Beware AI Landmines: Legal and Policy Considerations Revisited


Posted on in Podcasts

In 2021, artificial intelligence emerged as a viable technology, which warranted a conversation about the legal and policy considerations underlying modern society. We’ll look back at the ethical, legal, and policy considerations discussed in May of 2021 and ask where are we now? What more needs to be done in order to maximize a successful implementation and minimize potential risk?

Podcast Transcript

Introduction:
You're listening to the RSA Conference Podcast where the world talks security.

Kacy Zurkus:
Hello listeners, and thank you for tuning in. We have a great podcast lined up for today, discussing ethics and AI with my guests, Behnam Dayanim, who delivered a session called, AI Legal and Policy Considerations and Landmines to Avoid at our RSA Conference, in 2021. Today, we're looking at what's changed or is continuing to evolve in AI legislation and policies. And before we do that, it's my pleasure to let you know, that here at RSAC we host podcasts twice a month, and I encourage you to subscribe, rate, and review us on your preferred podcast app, so that you can be notified when new tracks are posted. And now I'd like to ask Behn to take a moment to introduce himself so that we can dive into today's topic. Ben.

Behnam Dayanim:
Great. Thank you so much for Kacy. It's great to be here. And as you indicated, I had the privilege of speaking about AI issues at the last RSA Conference, which was virtual last year. And I'm looking forward to addressing the issue again today with you, and then also in person at the RSA Conference in San Francisco in June. Very excited for that. I am an attorney with the law firm of Paul Hastings in Washington, DC, where I chair the privacy and cyber security practice, as well as the advertising and gaming practice, and also work extensively in FinTech and related regulatory areas and all of which I have occasion to deal with artificial intelligence issues. So it's a, it's a great topic to discuss. And I'm looking forward to talking about it with you today.

Kacy Zurkus:
Yeah. I'm excited to talk to you about it too. And you are such a great supporter of RSA Conference and we are definitely so appreciative of all that you do. I appreciated your session from 2021. And the layered definitions of AI that you provided, one was that they may solve task requiring human like perception, cognition, planning, learning, communication, or physical action. In general, the more human like the system within the context of its tasks, the more it can be said to use artificial intelligence, making things really relatable and understandable there. You also ask the question, what is the big deal? As the lead into recognizing our increased reliance on AI in all aspects of life, we're nine months out and I know that not much has changed, but certainly things are evolving. So I'm curious, Ben, if you can talk to our listeners about your opinion on the ways in which our reliance on AI continues to increase, and whether that is commensurate with our understanding of its impact on security and privacy.

Behnam Dayanim:
That's a great way, I think, to open the discussion, Kacy. Yes. Firstly, in one sense, not a lot has changed in the last nine months, but in another sense, there has been substantial change simply by virtue of the increasing momentum behind the development of different applications that utilize aspects of AI. And as you indicated, there are different ways of understanding what AI means. A broader perspective that looks at AI as essentially a substitute human and then a narrower way of looking at it, which is basically using software to address specific applications or achieve specific outcomes that are human defined, but that are accomplished in an automated fashion without human intervention. And in that narrow sense, industries across the board are continuing to progress and explore ways in which they can utilize those types of technologies. I just, the other day had a conversation with a gaming client.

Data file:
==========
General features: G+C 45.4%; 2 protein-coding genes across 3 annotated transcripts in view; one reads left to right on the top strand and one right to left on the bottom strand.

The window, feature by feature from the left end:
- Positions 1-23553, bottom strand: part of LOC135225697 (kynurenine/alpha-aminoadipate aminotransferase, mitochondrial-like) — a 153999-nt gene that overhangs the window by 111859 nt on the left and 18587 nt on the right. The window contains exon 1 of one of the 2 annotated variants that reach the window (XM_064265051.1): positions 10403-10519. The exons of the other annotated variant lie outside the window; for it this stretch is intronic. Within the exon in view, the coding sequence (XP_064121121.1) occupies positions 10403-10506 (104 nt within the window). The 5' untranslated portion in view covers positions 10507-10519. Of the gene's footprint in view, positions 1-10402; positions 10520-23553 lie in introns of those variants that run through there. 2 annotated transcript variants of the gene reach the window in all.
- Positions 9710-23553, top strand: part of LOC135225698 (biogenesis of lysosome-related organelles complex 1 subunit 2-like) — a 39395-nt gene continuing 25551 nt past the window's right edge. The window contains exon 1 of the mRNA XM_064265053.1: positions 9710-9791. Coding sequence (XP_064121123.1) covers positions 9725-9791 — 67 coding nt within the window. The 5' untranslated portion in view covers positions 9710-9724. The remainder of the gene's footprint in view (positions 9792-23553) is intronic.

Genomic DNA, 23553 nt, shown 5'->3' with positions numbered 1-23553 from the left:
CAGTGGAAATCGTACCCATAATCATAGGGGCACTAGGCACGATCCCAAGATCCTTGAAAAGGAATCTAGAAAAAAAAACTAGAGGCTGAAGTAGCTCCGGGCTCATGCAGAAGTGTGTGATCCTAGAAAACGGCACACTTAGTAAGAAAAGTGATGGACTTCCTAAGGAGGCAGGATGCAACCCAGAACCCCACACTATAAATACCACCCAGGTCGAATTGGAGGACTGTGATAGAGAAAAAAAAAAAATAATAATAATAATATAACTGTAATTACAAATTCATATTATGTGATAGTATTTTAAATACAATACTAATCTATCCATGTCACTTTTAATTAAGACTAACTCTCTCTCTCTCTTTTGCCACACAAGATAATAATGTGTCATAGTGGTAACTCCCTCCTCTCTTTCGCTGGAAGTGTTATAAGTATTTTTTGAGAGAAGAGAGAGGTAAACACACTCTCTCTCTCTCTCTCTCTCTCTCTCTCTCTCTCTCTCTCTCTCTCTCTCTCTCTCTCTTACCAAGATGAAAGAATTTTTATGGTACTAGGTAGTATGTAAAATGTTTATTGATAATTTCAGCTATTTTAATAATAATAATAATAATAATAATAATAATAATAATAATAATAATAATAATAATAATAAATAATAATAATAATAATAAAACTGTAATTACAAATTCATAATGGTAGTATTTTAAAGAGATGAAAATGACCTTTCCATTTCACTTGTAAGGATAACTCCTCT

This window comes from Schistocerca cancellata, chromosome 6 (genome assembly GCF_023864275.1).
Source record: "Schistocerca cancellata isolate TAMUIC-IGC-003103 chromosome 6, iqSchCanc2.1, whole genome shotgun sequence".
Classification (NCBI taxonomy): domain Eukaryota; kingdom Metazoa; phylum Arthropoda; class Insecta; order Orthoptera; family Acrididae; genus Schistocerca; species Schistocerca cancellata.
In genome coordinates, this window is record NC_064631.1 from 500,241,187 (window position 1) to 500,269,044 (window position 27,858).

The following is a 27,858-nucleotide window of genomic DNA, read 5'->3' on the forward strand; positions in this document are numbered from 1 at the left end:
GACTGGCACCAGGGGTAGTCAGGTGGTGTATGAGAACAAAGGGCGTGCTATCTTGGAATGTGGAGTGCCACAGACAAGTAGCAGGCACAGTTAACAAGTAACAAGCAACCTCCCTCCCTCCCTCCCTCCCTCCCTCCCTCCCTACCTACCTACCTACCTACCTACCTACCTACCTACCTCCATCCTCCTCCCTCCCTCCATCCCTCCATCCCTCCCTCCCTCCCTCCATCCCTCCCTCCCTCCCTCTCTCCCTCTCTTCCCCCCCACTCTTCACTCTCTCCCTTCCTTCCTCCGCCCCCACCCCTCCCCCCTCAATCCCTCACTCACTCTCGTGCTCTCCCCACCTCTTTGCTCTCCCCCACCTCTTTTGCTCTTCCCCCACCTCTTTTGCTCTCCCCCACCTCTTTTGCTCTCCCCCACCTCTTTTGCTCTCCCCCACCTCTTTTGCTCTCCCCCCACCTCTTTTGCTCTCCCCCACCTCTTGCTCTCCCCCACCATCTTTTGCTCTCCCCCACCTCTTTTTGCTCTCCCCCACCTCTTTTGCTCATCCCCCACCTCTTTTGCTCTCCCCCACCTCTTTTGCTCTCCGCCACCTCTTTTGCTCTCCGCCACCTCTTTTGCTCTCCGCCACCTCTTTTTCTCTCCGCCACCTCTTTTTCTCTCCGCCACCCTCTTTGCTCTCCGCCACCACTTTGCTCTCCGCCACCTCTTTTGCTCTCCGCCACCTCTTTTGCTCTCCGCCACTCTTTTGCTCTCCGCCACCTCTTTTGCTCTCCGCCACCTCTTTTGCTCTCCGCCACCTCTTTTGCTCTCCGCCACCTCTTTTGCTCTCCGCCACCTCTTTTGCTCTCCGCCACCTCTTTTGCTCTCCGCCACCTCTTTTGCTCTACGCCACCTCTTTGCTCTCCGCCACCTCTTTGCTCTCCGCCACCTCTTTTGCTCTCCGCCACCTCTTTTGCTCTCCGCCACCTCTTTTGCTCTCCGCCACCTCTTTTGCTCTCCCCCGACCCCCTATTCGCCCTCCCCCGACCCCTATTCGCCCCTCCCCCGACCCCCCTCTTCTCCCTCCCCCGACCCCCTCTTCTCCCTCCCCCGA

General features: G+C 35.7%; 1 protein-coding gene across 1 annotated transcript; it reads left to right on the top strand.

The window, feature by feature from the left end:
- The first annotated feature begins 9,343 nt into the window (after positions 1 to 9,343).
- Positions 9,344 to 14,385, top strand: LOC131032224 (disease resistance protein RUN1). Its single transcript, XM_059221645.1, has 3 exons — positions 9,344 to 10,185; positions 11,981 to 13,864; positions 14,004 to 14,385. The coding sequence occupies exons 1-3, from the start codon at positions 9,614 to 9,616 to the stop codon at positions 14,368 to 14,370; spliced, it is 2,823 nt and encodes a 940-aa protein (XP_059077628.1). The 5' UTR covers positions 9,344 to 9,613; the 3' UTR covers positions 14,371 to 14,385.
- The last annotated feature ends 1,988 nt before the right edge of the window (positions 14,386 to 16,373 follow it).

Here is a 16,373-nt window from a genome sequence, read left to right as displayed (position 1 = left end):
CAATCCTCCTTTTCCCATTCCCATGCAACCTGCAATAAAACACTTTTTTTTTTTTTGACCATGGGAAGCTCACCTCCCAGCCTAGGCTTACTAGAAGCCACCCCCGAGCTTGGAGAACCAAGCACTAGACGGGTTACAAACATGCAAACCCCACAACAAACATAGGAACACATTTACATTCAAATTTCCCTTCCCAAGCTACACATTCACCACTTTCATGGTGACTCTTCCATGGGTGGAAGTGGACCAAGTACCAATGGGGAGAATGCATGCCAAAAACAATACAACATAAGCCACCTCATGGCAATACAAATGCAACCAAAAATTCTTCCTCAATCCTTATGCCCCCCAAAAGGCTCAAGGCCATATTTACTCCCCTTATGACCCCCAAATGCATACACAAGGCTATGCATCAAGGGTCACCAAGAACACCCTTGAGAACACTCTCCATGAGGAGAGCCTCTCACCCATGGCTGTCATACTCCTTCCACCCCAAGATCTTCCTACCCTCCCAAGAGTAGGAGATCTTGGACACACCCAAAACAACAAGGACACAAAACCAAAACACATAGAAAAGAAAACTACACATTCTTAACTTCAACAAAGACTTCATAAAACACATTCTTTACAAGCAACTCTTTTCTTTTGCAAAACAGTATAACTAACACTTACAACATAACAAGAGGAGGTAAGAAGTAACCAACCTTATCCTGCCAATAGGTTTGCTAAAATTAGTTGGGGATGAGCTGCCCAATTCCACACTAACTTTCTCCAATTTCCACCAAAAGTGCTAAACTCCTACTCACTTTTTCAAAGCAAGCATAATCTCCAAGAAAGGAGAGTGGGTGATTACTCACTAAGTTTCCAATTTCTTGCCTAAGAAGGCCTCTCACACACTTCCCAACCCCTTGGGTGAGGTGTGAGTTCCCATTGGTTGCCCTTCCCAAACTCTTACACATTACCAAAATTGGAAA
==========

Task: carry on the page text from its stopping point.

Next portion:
Behnam Dayanim:
A video game client is looking to utilize AI and through a range of marketing and other applications. Not something you ordinarily would think of. At least I wouldn't, when thinking about potential uses of AI, not particularly anyway, but it shows you how universal the interest is. At the same time, you have governments that also are continuing to exploit or that are developing greater concern about other governments use of AI. So you have both of those parallel streams. On the one hand, you've got the commercial stream, which is really moving ahead quite rapidly and looking at how better to utilize AI to achieve better ROI. And then you have the government side, where from a national security and law enforcement and other set of perspectives, governments are evaluating that as well. And as you might imagine, given the diversity of governmental structures and political systems around the world, coming to very different conclusions. So it is an exciting time. There is a lot going on. Our laws are not keeping up with that. We'll talk about that, I think in a little bit, but AI itself is rapidly evolving.

Kacy Zurkus:
That's so interesting. I never would've thought about AI in marketing. That is a really cool marriage there of sectors that I never would've thought about. Can you talk about this equation between AI and human behavior. In your session last year, you used the self-driving car as an example, to help us understand the process of creating the moral machine. You referenced MIT's crowdsourcing ethics effort, and you asked the question, should we expect more from AI than we do from each other? I would love to start with that as what should our expectations of AI be?

Behnam Dayanim:
So I love the MIT mobile machine and self-driving car example. I mean, it's just, it's the coolest example. It's such a great way of crystallizing the issues that AI can present in a very straightforward fashion. I did use it last year. I'll probably use it again at the presentation in June, because it's just such a wonderful example, right? It's the, just for those listeners who are familiar with it, and I encourage them to all visit the MIT one machine site, it presents you with a number of scenarios where you have a self driving car heading down the road. And there are two lanes in the road. Each lane has some number of individuals, either people or animals, or both in the lane. And you have the choice. Do you want the car to continue in the lane in which it is driving and hit the individuals in that lane or a swerve to the other lane and hit the other individuals. And they mix it up. So you'll have older people, younger people, Nobel prize laureates, convicted felons, children, dogs, cats.